This is a demonstration of how to load page content dynamically whilst preserving history and allowing bookmarking.

This can dramatically speed up page loads, giving a better user experience. It can also reduce load on your server.

There are two main approaches to dynamic content loading which preserves history. You can manipulate the page fragment (/something#pagefragment). This is only a client side solution. A request for /something#pagefragment will actually request /something from your server. The browser will then attempt to scroll the page to an element with an id of "pagefragment". This means that you need to detect the page fragment client-side on page load and then request the relevant data from the server. This will actually increase page load time of initial page requests. Also, search engines will not be able to crawl the content properly.

An alternative is to use the JavaScript History API, namely "window.history.pushState". This is not widely supported, as shown in this table. It allows you to manipulate the URL. The browser's back functionality will not cause a page reload, but instead will trigger an onpopstate event. Because you can manipulate the URL, bookmarks are actually bookmarks to sensible pages. They will cause a page load of the page that the user actually wants.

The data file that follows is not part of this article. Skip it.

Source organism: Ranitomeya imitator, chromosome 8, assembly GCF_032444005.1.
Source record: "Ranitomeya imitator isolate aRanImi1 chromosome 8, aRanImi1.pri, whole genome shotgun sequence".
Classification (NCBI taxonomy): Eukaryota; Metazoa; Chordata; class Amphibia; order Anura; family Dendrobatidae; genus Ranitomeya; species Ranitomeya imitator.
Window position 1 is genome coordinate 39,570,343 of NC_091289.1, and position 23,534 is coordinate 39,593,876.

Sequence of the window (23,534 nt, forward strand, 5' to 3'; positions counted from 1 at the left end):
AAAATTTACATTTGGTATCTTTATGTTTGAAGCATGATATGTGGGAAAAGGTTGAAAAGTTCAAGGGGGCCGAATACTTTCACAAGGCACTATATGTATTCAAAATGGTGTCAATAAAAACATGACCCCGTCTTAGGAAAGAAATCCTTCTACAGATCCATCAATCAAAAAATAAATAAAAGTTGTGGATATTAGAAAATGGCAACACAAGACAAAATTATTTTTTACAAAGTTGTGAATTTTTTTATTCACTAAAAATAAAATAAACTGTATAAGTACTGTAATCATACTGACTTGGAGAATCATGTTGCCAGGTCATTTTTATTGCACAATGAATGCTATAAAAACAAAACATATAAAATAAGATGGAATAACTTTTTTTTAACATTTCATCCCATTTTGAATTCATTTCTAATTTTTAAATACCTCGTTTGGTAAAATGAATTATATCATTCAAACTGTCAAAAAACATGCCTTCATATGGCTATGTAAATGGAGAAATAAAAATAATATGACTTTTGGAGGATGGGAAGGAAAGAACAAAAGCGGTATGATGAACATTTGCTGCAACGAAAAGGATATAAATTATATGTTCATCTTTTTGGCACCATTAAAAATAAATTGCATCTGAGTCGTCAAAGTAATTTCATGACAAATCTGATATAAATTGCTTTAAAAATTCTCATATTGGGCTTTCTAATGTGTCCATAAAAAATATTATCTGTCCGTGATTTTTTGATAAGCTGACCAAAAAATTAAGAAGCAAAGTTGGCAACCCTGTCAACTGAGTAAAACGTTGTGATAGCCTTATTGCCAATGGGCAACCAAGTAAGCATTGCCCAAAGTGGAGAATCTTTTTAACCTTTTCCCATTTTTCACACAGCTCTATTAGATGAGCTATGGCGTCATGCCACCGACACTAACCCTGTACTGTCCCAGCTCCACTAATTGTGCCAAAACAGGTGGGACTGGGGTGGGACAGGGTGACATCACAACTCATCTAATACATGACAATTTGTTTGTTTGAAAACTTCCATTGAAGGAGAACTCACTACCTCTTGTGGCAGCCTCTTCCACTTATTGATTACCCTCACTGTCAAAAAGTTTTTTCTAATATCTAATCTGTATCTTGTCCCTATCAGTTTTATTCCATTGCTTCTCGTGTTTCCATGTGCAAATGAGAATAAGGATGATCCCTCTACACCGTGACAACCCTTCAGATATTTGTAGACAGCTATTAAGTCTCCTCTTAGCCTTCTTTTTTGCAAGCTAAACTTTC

For an example of the second approach go to "One". Please note that I have added an artificial delay in response time in order to illustrate the loading mechanism.